The Future of Humanitarian Aid

When a natural disaster strikes, a conflict breaks out or a refugee crisis emerges, getting help to those in need is often a difficult task. Things like landing strips and phone lines are frequently damaged or destroyed, cutting off most methods of communication and access to the area.

But several new technological breakthroughs are helping overcome this and some of the other challenges of humanitarian relief. New inventions will make it easier to deliver aid, house refugees and keep aid workers safe.

Here is a look at four such innovations that are saving lives around the world:

###The Ultimate Disaster Relief Aircraft

The Extremely Short Take Off and Landing On Any Surface project, or ESTOLAS, combines the versatility of a hover craft, cargo space of an airplane and mobility of a helicopter into one aid-delivering super-aircraft.

Created by researchers at two European universities with the support of the European Commission, the ESTOLAS is built to be able to take off and land without any runway so aid can be delivered in areas where local infrastructure has been destroyed.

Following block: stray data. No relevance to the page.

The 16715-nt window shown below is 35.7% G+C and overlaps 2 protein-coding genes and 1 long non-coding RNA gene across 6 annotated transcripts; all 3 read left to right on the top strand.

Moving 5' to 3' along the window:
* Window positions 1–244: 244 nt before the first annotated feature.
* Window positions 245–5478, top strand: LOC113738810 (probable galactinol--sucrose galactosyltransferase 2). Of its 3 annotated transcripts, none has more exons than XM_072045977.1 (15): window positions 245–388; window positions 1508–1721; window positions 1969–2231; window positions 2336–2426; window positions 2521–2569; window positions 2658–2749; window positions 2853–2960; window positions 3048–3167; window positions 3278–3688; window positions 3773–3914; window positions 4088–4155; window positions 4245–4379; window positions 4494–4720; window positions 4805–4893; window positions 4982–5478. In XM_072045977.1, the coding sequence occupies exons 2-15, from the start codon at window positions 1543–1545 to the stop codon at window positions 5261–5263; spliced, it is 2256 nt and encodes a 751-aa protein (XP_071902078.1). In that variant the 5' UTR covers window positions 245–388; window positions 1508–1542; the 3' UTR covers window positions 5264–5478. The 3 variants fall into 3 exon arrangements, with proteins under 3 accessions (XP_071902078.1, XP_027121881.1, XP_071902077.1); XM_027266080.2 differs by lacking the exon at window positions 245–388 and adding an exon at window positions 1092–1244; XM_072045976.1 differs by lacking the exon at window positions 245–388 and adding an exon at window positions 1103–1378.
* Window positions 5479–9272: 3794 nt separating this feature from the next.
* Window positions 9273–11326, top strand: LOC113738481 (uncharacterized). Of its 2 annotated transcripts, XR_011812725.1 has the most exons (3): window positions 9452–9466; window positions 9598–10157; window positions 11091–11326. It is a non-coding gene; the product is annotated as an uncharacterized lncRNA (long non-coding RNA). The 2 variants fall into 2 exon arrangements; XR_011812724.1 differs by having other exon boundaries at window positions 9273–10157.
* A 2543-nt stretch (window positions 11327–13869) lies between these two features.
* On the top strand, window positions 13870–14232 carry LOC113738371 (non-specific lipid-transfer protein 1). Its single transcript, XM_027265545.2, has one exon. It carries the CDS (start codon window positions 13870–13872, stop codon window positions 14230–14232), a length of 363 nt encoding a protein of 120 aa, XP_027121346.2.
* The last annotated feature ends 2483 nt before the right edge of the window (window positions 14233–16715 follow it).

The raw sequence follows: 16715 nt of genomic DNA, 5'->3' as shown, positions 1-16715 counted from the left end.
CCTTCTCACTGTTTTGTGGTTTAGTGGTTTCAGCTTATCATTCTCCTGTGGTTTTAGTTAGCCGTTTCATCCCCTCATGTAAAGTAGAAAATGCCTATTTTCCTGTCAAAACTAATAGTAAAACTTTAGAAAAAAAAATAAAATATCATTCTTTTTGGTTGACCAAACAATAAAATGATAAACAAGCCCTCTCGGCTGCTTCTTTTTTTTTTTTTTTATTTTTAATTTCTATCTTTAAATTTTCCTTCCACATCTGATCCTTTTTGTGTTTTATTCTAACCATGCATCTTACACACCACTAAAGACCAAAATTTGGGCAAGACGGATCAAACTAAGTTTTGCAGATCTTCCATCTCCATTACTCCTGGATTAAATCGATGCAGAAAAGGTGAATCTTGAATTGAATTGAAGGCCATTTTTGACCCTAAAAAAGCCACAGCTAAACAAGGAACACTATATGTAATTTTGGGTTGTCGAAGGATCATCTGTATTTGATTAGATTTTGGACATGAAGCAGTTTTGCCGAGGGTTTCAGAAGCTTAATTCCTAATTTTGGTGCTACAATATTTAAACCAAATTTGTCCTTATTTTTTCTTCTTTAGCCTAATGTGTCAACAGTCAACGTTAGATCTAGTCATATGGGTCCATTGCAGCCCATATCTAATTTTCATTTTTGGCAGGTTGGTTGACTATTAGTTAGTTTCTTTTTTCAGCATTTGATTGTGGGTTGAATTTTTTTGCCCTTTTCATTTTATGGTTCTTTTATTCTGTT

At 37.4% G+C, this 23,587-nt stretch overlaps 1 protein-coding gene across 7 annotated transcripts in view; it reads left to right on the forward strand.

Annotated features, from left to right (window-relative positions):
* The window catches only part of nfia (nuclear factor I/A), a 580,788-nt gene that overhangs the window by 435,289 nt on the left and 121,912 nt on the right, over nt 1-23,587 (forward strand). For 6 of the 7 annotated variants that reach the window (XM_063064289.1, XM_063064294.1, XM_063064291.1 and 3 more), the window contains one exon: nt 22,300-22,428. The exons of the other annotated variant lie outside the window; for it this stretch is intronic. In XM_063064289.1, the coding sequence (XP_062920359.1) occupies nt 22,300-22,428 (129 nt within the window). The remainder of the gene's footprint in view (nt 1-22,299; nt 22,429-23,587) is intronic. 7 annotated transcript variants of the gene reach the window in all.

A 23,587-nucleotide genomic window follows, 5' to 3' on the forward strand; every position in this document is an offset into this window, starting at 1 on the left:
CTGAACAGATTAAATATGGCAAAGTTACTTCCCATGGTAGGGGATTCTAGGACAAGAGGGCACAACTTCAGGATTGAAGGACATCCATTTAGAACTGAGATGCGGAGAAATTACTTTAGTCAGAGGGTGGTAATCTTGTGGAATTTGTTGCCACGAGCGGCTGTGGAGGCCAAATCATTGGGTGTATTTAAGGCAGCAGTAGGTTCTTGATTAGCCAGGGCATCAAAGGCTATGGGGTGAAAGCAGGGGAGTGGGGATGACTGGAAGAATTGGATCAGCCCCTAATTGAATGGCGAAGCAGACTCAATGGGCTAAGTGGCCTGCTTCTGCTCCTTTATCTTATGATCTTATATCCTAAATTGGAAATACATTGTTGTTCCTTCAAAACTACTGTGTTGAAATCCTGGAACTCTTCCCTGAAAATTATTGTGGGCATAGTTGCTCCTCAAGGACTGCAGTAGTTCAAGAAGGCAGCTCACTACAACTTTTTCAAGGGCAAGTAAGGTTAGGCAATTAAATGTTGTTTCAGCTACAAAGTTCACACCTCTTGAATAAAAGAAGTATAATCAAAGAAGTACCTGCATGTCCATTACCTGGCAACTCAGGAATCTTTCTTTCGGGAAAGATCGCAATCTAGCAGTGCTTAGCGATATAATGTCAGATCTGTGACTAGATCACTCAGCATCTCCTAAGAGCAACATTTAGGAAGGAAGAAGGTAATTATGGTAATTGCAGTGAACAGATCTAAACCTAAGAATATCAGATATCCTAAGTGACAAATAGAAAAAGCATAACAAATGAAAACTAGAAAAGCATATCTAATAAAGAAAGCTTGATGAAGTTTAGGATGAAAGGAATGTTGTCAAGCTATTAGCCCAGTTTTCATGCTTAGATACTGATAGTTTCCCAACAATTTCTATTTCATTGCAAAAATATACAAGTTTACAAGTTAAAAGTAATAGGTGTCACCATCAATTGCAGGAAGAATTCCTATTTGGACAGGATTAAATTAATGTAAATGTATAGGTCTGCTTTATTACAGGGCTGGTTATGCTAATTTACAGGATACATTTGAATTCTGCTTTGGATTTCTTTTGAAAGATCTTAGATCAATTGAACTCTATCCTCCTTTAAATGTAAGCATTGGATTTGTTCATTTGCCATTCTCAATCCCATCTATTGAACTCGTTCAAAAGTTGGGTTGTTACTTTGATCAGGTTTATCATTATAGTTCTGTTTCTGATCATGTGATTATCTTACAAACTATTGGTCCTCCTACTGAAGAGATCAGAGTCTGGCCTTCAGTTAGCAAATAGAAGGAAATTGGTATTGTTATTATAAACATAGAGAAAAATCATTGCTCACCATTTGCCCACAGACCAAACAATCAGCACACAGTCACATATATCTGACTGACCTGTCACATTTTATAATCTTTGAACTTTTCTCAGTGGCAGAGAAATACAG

Four versions of the aircraft are expected to be complete later this year.

###Response Drones

Drones may currently have more of a reputation for executing missile strikes and delivering Amazon packages, but unmanned aircraft is already changing disaster response efforts.

Humanitarian drones have been used for delivering medicine to hard-to-reach victims of the Haiti earthquake, aiding in rescue missions after Japan’s nuclear disaster and watching conflict areas for the U.N.

The Association for Unmanned Vehicle Systems International told CNN that they predict disaster response will soon account for 10 percent of the drone industry.

###High-Tech Refugee Tents

In many refugee camps, residents live in makeshift tents that often only last for a few months and can barely hold up to harsh weather conditions.

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Ikea wants to change that. The Swedish furniture maker has teamed with the U.N. refugee agency, UNHCR, and invested more than $4.6 million to develop state-of-the-art housing units. The spacious, easy-to-transport tents utilize solar lighting, insulated wall panels and ultra-light, ultra-durable materials that will last up to three years.

The tents are currently being used to house Syrian refugees in Lebanon.

###The Electronic Eyes on the Road

According to report from the U.N. General Assembly, road accidents are responsible for 93 percent of the deaths and 80 percent of the injuries to U.N. humanitarian workers.

Now, technology company Mobileye is teaming with road safety data agency Fleet Forum to equip humanitarian relief vehicles with camera-based technology that can detect surrounding objects, engage safety features, process conditions in real time and more.

In a press release, the Fleet Forum program manager said improving driver safety will allow the organizations to increase their reach and impact.

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